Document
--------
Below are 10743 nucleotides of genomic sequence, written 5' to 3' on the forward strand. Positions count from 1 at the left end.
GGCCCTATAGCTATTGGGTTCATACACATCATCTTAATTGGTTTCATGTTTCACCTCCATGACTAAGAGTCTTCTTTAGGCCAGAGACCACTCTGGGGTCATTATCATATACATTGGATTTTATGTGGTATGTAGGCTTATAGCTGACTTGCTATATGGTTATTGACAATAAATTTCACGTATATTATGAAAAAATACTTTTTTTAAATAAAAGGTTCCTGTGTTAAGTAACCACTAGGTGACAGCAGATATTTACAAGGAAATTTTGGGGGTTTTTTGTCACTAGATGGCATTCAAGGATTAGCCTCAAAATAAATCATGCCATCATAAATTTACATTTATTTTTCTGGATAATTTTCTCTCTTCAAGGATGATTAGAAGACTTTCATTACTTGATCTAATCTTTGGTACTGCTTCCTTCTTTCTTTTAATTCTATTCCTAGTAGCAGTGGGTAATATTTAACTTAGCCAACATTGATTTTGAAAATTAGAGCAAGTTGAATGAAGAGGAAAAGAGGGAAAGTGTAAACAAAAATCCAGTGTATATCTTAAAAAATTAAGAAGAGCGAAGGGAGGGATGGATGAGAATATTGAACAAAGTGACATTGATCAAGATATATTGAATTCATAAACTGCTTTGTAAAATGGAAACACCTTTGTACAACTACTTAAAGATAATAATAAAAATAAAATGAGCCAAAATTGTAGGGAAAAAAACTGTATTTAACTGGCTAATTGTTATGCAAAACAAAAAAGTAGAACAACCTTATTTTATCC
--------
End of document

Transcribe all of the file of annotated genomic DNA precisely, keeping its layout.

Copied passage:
Below are 10743 nucleotides of genomic sequence, written 5' to 3' on the forward strand. Positions count from 1 at the left end.
GGCCCTATAGCTATTGGGTTCATACACATCATCTTAATTGGTTTCATGTTTCACCTCCATGACTAAGAGTCTTCTTTAGGCCAGAGACCACTCTGGGGTCATTATCATATACATTGGATTTTATGTGGTATGTAGGCTTATAGCTGACTTGCTATATGGTTATTGACAATAAATTTCACGTATATTATGAAAAAATACTTTTTTTAAATAAAAGGTTCCTGTGTTAAGTAACCACTAGGTGACAGCAGATATTTACAAGGAAATTTTGGGGGTTTTTTGTCACTAGATGGCATTCAAGGATTAGCCTCAAAATAAATCATGCCATCATAAATTTACATTTATTTTTCTGGATAATTTTCTCTCTTCAAGGATGATTAGAAGACTTTCATTACTTGATCTAATCTTTGGTACTGCTTCCTTCTTTCTTTTAATTCTATTCCTAGTAGCAGTGGGTAATATTTAACTTAGCCAACATTGATTTTGAAAATTAGAGCAAGTTGAATGAAGAGGAAAAGAGGGAAAGTGTAAACAAAAATCCAGTGTATATCTTAAAAAATTAAGAAGAGCGAAGGGAGGGATGGATGAGAATATTGAACAAAGTGACATTGATCAAGATATATTGAATTCATAAACTGCTTTGTAAAATGGAAACACCTTTGTACAACTACTTAAAGATAATAATAAAAATAAAATGAGCCAAAATTGTAGGGAAAAAAACTGTATTTAACTGGCTAATTGTTATGCAAAACAAAAAAGTAGAACAACCTTATTTTATCC